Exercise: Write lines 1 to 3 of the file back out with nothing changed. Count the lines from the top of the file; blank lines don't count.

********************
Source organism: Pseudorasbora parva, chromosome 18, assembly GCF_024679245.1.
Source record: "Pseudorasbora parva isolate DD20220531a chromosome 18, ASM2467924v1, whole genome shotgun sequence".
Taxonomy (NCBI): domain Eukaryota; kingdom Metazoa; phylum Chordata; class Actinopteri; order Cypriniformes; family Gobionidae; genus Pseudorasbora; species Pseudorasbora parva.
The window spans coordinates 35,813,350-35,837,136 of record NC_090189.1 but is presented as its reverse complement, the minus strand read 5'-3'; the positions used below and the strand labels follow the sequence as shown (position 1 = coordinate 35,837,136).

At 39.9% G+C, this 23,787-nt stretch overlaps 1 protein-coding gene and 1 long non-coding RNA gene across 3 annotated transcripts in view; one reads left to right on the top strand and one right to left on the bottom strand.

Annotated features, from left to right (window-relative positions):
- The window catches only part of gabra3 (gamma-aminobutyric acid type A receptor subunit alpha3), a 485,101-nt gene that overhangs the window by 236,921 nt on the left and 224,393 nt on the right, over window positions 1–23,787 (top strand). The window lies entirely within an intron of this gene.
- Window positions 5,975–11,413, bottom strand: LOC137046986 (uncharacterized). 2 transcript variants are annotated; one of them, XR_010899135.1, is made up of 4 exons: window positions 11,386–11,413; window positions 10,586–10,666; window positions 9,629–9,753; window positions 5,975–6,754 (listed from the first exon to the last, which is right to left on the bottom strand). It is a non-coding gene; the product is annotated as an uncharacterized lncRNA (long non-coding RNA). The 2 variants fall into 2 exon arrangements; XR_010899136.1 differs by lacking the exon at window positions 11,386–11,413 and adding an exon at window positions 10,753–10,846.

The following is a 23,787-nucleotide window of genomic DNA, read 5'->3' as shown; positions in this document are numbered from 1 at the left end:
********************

Source organism: Pseudorasbora parva, chromosome 18, assembly GCF_024679245.1.
Source record: "Pseudorasbora parva isolate DD20220531a chromosome 18, ASM2467924v1, whole genome shotgun sequence".
Taxonomy (NCBI): domain Eukaryota; kingdom Metazoa; phylum Chordata; class Actinopteri; order Cypriniformes; family Gobionidae; genus Pseudorasbora; species Pseudorasbora parva.